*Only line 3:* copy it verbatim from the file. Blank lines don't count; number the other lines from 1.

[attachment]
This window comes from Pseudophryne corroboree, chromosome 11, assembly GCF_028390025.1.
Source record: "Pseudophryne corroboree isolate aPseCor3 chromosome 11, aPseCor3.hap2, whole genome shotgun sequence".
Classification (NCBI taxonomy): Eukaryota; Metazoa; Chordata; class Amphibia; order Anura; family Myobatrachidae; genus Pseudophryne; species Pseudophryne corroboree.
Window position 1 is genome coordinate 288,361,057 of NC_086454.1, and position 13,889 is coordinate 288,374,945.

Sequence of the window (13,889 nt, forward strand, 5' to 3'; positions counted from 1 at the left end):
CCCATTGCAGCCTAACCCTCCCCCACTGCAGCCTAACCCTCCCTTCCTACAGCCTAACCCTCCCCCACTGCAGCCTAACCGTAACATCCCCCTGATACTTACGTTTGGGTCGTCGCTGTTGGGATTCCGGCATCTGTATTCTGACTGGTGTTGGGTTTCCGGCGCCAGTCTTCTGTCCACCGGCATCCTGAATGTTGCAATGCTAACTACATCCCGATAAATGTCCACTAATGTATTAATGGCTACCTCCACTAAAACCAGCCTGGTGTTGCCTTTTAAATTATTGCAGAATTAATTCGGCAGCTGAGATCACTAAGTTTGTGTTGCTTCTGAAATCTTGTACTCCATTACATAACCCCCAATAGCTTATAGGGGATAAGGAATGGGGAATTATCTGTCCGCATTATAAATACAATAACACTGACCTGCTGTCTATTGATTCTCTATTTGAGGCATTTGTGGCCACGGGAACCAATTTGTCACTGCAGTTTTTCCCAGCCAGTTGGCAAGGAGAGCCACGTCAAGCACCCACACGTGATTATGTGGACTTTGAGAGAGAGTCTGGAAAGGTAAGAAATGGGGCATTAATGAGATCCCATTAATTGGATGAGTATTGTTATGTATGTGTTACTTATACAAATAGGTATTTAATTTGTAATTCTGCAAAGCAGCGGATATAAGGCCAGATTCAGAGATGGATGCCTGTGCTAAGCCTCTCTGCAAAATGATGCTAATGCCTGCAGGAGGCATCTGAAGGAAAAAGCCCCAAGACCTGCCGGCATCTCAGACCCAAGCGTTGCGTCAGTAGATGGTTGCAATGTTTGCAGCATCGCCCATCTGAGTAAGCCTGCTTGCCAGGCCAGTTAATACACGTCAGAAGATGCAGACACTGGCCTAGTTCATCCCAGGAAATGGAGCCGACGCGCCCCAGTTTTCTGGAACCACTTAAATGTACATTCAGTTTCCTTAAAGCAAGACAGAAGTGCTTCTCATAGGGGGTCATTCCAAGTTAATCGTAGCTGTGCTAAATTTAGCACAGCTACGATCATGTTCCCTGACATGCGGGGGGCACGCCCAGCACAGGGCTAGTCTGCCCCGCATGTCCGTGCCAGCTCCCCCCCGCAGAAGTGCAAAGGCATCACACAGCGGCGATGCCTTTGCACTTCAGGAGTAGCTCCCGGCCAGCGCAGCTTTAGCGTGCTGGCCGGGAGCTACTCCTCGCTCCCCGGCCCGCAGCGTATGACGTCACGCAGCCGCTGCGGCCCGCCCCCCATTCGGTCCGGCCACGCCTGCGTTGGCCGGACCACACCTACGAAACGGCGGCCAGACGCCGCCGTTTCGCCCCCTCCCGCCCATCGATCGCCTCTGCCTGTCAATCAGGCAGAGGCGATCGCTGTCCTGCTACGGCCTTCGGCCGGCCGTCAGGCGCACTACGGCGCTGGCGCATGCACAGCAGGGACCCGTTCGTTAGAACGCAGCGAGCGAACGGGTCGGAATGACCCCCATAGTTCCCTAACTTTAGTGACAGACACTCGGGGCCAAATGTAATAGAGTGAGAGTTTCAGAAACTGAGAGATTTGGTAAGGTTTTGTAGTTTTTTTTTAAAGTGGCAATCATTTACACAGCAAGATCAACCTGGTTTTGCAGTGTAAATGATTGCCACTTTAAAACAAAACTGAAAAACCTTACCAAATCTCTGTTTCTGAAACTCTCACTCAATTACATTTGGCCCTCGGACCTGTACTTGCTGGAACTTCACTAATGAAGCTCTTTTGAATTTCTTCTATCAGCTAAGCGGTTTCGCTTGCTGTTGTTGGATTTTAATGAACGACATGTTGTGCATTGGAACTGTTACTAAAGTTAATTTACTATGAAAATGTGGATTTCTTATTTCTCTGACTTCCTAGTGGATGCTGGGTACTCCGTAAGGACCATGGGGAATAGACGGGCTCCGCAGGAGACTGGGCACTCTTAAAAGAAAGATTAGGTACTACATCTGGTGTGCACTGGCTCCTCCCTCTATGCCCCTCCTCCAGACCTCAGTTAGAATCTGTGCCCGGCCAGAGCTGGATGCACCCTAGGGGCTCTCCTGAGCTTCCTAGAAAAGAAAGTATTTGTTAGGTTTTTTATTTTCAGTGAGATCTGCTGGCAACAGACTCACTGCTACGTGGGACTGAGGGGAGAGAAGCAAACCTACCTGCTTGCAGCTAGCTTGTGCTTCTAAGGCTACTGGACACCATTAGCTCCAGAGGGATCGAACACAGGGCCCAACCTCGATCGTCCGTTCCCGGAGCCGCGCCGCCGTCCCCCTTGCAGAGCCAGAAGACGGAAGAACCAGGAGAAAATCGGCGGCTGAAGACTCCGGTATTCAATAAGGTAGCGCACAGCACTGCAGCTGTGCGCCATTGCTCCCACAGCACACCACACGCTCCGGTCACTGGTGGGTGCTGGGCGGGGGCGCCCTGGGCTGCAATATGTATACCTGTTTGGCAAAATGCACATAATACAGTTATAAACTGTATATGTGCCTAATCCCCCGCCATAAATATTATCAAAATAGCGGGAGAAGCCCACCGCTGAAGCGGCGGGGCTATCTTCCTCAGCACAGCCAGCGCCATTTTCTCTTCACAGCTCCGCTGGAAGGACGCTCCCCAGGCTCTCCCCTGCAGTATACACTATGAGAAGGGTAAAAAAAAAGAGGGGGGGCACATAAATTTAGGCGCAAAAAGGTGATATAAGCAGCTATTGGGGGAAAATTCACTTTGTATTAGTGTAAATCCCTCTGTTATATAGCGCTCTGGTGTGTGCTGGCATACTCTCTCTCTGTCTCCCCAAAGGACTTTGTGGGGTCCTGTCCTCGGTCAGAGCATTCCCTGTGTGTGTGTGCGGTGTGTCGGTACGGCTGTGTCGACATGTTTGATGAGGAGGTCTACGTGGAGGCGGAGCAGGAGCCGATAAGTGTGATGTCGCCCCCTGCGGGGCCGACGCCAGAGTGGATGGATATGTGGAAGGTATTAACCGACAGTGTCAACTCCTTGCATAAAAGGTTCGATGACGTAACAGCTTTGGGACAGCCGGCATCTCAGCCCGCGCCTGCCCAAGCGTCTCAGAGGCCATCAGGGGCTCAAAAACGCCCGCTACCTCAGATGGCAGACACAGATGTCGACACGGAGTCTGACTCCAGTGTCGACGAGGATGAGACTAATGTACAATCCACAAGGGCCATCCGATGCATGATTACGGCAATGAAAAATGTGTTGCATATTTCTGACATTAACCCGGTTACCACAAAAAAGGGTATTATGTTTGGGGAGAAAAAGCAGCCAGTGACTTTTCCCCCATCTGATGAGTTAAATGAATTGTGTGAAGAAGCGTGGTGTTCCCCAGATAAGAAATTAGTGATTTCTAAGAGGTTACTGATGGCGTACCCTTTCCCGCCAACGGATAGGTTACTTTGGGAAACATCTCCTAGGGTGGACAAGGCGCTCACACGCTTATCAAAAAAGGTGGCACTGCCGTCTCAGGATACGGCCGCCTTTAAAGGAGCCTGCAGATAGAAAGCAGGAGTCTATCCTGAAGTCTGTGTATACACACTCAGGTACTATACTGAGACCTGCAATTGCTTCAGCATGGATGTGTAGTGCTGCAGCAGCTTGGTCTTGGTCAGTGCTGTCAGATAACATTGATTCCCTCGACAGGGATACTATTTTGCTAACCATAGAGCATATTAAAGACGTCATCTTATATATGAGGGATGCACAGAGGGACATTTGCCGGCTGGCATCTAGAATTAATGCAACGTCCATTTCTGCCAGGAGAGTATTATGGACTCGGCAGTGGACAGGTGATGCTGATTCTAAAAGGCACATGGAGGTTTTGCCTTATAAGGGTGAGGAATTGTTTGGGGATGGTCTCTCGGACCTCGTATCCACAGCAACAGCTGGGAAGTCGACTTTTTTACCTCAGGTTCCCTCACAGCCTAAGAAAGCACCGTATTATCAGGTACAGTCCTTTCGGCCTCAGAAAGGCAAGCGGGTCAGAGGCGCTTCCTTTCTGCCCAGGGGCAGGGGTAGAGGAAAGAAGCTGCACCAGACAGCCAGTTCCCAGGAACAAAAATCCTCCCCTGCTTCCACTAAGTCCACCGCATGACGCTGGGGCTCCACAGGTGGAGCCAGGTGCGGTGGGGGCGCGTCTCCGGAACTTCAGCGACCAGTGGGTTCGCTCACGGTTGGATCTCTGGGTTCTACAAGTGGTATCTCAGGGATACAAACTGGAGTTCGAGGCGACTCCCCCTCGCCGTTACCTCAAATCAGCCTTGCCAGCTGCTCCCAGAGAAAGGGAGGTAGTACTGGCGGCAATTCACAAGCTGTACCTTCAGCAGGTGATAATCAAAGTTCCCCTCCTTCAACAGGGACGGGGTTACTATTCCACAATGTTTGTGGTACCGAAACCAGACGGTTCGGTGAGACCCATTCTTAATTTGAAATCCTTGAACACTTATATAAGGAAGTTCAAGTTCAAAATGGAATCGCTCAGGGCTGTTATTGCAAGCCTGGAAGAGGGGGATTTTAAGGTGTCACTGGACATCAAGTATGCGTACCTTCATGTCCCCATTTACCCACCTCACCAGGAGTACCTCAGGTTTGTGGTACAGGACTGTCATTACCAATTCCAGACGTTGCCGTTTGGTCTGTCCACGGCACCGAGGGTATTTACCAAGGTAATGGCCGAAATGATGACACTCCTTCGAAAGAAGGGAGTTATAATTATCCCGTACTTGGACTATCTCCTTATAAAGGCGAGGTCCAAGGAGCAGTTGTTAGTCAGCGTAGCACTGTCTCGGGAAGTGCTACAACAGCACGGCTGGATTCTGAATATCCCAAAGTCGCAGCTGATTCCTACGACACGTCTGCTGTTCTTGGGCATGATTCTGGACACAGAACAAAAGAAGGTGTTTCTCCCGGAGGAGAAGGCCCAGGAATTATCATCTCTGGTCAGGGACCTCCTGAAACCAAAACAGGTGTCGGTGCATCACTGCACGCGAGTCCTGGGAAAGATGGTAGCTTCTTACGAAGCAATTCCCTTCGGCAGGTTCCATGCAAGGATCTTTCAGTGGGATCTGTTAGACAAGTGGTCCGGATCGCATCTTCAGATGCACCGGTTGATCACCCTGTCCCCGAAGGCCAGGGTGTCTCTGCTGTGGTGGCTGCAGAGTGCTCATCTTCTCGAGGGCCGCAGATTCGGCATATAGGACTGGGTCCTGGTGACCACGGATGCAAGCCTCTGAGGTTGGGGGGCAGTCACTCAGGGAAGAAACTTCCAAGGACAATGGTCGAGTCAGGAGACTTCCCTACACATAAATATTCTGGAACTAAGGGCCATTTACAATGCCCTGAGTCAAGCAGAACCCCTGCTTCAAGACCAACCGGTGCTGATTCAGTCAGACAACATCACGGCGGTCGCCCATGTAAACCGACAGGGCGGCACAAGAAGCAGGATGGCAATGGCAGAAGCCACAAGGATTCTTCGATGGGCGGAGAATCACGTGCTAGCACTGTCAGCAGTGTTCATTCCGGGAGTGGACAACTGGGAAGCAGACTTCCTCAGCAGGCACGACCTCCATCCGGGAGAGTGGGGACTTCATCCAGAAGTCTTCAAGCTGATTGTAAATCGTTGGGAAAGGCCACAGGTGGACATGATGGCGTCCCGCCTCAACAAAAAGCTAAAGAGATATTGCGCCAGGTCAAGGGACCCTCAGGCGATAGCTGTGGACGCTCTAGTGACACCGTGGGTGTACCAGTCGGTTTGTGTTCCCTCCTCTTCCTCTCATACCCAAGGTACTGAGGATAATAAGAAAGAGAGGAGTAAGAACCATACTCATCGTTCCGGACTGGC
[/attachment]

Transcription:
Classification (NCBI taxonomy): Eukaryota; Metazoa; Chordata; class Amphibia; order Anura; family Myobatrachidae; genus Pseudophryne; species Pseudophryne corroboree.